This week Fish
Review of last week tuna: It was great as read meat but B+ as toro. It was wild fish and my rating was not the same.
I hope I get god tuna this week. Other fish are same as usual.
I worry about drought in CA. I already checked for current rice price and future price. My supplier told me that the price was going up this autumn harvest. I might but 6 months supply this week. I also stocking mayonnaise because of price raising.
Omega3 fatty acid and our body
α linolenic acid, EPA and DHA are the essential fatty acid and need our body. They works for our brain growing. And they protect our body from diseases and sick. How do they works? It is from Maryland University Medical center.
A: They decrease the LDL cholesterol, and increase the HDL cholesterol.
B: They prevent the heart illness, and reduce the heart attack risk.
C: They reduce the apoplexy risk.
D: They improve high blood pressure and the diabetic.
E: They help the loss in weight.
F: They prevent osteoporosis.
G: They reduce a mental disease risks such as the integrated malfunction syndrome and depression.
So, what should we eat for them?
Fish like sardine, mackerel, herring fish, yellow tai, bonito, tuna and salmon are very good. All kinds of seaweed, kelp is also great. Canola oil, walnut are also good. American Heart Association, AHA says it is good to take from food not from supplement.
REEL LIFE: TRUE STORIES FROM CONTEMPORARY JAPAN at High Museum
You don’t need to go to Japan if you see these movies. Know about Japan and their culture.
February 14th Train man 2005 8pm
Based on a true story that captivated Japan, Train Man is a sweetly funny and offbeat romantic comedy that centers on a shy 22 year-old computer geek who lives with his parents and spends his leisure on line communicating with chat room buddies and refining his arcane knowledge of anime. One night, riding home on the subway, he notices a drunken salary man harassing an attractive young woman, and in an uncharacteristic act of gallantry saves her from the creep’s advances. To express her gratitude she sends him the gift of an expensive Hermes tea set. Smitten but clueless, Train Man turns to the only friends he has – his chat room circle. They advise an extreme makeover, coach him through Romance 101, and help him find the confidence to step out of the virtual world into the real one. In the New York Times, critic Jeannette Catsoulis observed that Train Man is “candy-colored and wide-eyed . . . an unashamedly heart-struck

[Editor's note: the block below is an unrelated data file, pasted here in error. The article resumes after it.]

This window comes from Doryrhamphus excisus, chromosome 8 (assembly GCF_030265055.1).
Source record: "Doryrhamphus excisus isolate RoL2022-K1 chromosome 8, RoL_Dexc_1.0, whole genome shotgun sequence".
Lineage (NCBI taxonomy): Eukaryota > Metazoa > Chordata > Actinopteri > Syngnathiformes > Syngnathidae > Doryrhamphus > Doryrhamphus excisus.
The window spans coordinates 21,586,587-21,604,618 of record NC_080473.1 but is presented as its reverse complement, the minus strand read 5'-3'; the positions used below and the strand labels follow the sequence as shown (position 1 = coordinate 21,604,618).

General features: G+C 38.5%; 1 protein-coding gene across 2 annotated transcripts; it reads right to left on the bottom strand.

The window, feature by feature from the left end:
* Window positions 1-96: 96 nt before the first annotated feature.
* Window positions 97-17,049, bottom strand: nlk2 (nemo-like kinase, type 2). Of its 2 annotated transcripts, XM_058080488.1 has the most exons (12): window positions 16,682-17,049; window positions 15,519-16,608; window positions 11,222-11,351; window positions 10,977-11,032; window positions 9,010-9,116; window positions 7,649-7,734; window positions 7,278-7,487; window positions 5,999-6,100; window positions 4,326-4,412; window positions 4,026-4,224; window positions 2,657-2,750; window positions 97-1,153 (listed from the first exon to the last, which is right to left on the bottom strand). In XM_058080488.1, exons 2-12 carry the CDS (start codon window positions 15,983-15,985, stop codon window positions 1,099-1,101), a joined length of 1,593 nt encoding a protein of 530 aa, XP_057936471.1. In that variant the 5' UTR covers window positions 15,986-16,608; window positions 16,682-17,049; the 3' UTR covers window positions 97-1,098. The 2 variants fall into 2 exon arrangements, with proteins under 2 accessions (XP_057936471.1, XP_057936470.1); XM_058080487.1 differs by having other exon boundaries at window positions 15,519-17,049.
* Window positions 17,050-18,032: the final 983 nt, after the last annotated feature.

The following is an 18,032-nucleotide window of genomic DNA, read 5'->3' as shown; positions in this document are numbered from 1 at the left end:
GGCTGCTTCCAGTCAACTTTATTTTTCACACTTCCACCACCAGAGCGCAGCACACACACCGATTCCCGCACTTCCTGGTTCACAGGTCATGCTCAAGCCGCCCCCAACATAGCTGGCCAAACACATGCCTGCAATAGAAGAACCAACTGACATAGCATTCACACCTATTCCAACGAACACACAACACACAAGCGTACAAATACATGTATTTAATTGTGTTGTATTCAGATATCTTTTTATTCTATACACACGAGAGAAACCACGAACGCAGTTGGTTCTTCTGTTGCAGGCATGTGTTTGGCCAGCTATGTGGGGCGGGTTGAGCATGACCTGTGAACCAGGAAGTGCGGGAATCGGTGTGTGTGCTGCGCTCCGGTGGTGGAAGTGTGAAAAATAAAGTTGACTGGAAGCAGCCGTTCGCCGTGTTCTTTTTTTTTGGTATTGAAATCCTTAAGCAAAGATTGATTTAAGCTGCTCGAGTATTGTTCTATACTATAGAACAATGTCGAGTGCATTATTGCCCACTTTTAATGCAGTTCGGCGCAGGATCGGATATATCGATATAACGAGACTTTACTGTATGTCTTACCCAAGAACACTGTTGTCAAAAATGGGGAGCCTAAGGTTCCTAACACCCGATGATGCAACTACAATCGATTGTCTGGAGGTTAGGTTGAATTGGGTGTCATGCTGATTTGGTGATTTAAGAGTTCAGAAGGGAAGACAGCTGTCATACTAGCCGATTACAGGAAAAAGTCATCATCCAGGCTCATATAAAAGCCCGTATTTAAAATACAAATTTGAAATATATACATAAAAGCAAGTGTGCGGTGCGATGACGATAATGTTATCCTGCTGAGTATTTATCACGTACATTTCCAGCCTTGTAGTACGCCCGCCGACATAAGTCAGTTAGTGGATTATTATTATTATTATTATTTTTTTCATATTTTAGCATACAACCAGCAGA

February 21st Hula Girl 2006 8pm
BIt’s 1965 and in the northern town of Joban times are tough. The coal mining industry, which has been the lifeblood of the community for generations, is in recession and employees are faced with layoffs. To generate jobs, local big wigs propose transforming their hometown into a tourist destination. But their dubious plan — to open a Hawaiian themed spa and resort in chilly Joban — is embraced only by a handful of young women who, in defiance of modesty and propriety, show up at an open casting for hula dancers. Under the tutelage of a sophisticated dance instructor from Tokyo who has her own share of problems, the clumsy country girls blossom and become the unlikely leaders of their community’s renaissance. Based on a true story, this “Full Monty” in grass skirts was praised in the Toronto Film Festival’s catalogue as a “vivid, heartfelt portrait . . . a genuinely moving experience destined to conquer the audience’s heart.” Lee Sang-il directed. In Japanese with subtitles.
February 28th Nobody knows 2004
Hirokazu Kore-eda’s tender, deeply moving Nobody Knows is the rare film that successfully tells its tale of childhood from the children’s point of view. Inspired by real events, it’s the story of four kids, aged 4 – 12, who are abandoned in a Tokyo apartment by their flighty mother. When she leaves behind a pile of cash and a note saying that she’ll be gone for a while, Akira, the eldest, takes charge. None of the children has ever attended school, and they’re used to amusing themselves indoors. However, being completely on their own is very different from receiving their mother’s loving, if sporadic, care. As critic Marjorie Baumgarten observed in The Austin Chronicle, “Their predicament is sad although the film is not. Kore-eda captures the irrepressible joys and frivolity of youth, while also showing the benign neglect of the outside world. . . A gem-like work whose facets gleam and slice through the story with ever-changing glints of understanding and compassion.” In Japanese with subtitles.
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